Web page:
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By:   Sandra L. Clapp
Sandra L. Clapp & Associates, P.A.

 A will is one of the fundamental estate planning documents that every adult should have in place.  To be of highest use, the will should contain current information and directions.  With forms and guidance readily available to us through the internet and other sources, the question often arises whether a will can be prepared without using an attorney. The general purposes of a will include:  (a) naming the personal representative (the executor) of the estate; (b) nominating guardians for minor or disabled children; (c) making charitable devises; (d) equalizing or forgiving loans or assistance among children or other heirs; (e) protecting a disabled heir and any related governmental benefits; (f) distributing tangible personal property; (g) establishing trusts for a surviving spouse or heirs; (h) establishing the shares and identity of the heirs (or persons to disinherit); (i) minimizing estate taxes; and (j) providing specific distribution of assets such as real property or businesses. 

To be valid, the formalities of the statutory provisions in the state where executed must be followed.  Each state may have different requirements for the will to be considered a valid testamentary instrument.  In Idaho, a will must either set forth the material provisions in the handwriting of the individual preparing it (known as a holographic will) or be executed by the individual in front of two witnesses.  To be valid a will does not necessarily need to be notarized, but this additional step can provide some added protection on the enforceability of the document.  A self-proving will under Idaho law also contains particular affirmations made by the testator (person preparing the will) and the witnesses and is executed before a notary.  A properly executed self-proving will is presumed in Idaho to be valid and any person contesting it bears the burden to set aside the will.

One of the common mistakes I encounter is the individual types the will on a computer, prints it, signs it, and has it notarized and believes this is a valid will.  Another common mistake is that the document is prepared and saved on a computer (not printed or signed) yet is believed to be a valid will because it outlines the wishes of the individual.  Neither of these constitute a valid will.  The content of an invalid will may be used to help guide the estate administration, but the terms will not be binding or enforceable.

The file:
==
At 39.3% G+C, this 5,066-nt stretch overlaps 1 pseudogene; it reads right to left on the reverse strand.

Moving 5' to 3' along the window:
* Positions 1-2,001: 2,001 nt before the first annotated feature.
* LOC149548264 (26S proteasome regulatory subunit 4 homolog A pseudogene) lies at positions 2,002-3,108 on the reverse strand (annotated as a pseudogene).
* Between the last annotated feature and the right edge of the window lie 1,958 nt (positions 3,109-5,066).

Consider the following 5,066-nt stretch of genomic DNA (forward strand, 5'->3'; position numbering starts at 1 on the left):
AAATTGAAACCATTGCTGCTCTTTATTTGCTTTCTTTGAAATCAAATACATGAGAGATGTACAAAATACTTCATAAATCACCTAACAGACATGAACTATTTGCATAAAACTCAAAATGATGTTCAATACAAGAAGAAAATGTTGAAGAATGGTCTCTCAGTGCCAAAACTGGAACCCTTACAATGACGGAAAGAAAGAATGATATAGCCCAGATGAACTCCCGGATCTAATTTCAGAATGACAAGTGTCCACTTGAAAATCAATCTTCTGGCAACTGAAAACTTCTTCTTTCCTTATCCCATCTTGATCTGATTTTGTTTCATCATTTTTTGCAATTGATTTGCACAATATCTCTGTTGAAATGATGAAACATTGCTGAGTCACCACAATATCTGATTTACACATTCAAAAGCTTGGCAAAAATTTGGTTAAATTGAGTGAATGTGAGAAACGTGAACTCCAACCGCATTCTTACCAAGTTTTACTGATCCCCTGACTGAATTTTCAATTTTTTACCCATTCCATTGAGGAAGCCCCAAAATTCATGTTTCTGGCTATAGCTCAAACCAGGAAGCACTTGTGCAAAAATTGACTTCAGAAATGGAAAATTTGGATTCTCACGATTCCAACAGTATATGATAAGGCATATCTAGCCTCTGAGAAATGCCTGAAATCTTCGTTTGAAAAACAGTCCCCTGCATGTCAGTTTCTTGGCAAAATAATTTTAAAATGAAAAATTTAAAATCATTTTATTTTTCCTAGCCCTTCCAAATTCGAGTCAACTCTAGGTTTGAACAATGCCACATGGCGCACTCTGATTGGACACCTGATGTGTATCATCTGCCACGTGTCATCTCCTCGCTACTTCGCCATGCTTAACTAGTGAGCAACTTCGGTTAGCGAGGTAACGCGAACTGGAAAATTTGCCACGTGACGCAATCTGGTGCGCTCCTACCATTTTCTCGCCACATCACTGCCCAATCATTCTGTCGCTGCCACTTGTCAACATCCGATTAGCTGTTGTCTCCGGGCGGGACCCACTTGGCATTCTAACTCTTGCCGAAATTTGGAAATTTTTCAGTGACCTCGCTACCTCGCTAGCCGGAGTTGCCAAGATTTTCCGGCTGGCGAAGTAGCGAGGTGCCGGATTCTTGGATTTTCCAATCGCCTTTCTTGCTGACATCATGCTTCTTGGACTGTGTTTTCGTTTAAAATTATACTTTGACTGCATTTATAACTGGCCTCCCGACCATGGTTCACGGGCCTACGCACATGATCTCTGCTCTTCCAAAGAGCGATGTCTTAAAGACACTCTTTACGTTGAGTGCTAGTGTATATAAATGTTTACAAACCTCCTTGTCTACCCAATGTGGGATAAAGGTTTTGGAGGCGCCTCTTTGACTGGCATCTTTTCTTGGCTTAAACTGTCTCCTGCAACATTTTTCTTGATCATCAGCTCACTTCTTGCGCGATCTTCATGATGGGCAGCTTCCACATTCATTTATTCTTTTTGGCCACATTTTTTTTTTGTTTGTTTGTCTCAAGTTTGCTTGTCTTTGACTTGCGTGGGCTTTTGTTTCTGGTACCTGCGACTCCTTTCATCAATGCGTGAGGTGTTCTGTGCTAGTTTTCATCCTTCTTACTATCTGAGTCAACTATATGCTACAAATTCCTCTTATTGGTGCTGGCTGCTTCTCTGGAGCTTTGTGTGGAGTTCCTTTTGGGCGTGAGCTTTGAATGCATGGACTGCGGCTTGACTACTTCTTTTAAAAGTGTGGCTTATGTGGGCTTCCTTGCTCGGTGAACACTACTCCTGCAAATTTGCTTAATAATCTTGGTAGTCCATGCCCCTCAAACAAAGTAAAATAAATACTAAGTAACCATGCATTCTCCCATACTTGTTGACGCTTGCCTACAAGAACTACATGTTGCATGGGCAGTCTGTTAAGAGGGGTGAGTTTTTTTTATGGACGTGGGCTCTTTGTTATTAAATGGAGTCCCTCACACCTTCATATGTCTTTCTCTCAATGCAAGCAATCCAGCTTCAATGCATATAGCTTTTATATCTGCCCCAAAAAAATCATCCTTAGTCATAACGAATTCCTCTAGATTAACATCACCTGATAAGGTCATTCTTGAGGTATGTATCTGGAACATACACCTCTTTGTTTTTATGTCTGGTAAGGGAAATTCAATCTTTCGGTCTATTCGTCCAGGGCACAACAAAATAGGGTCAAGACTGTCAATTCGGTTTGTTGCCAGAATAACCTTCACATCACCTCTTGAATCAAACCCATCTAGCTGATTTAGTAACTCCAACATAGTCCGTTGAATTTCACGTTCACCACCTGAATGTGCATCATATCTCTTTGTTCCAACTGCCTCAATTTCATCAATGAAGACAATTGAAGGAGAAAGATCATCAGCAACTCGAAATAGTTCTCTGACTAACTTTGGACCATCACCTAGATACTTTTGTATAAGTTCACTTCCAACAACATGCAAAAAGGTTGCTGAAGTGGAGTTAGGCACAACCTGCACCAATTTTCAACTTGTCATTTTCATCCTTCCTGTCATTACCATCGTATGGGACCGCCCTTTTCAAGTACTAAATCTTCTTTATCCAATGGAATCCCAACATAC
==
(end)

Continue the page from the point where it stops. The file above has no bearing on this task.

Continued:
A holographic will (material provision in handwriting) is one method that you can prepare the will without using an attorney.  Likewise, the internet is full of “self-help” forms you can sign.  One of the risks in preparing a will or testamentary document yourself is that the language of the document as written by you is not clear or is subject to interpretation.  For example, the phrase “I give my CDs to John” can be interpreted in several ways – a gift of certificates of deposit or a gift of compact disks.  The language that may be clear to the person preparing it is not clear to the persons ultimately interpreting and applying it.  Likewise, often forms generated from the internet contain language or terms that are not understood by the person preparing the document.  For example, some of the forms that are available distribute assets to a trust.  If you do not also execute or have in effect the trust referenced in the will, the distributions under the will are ineffective and the estate will be distributed under the laws of intestacy.  In addition, the forms that are available often incorporate the laws of a jurisdiction other than Idaho and the laws of that jurisdiction may not contain favorable provisions regarding the administration steps or duties.  Finally, the forms that are available may not properly comply with the Idaho statutory requirements for a valid will or may not establish the presumed validity of a self-proving will.  Although an attorney is not required to prepare a valid will, the cost is often well worth the saved litigation expense to interpret an improperly executed document.

This article is not intended to replace legal advice applicable to your situation and should be used only for informational purposes.  Consult with your legal or tax advisors before implementing any suggestion contained herein.

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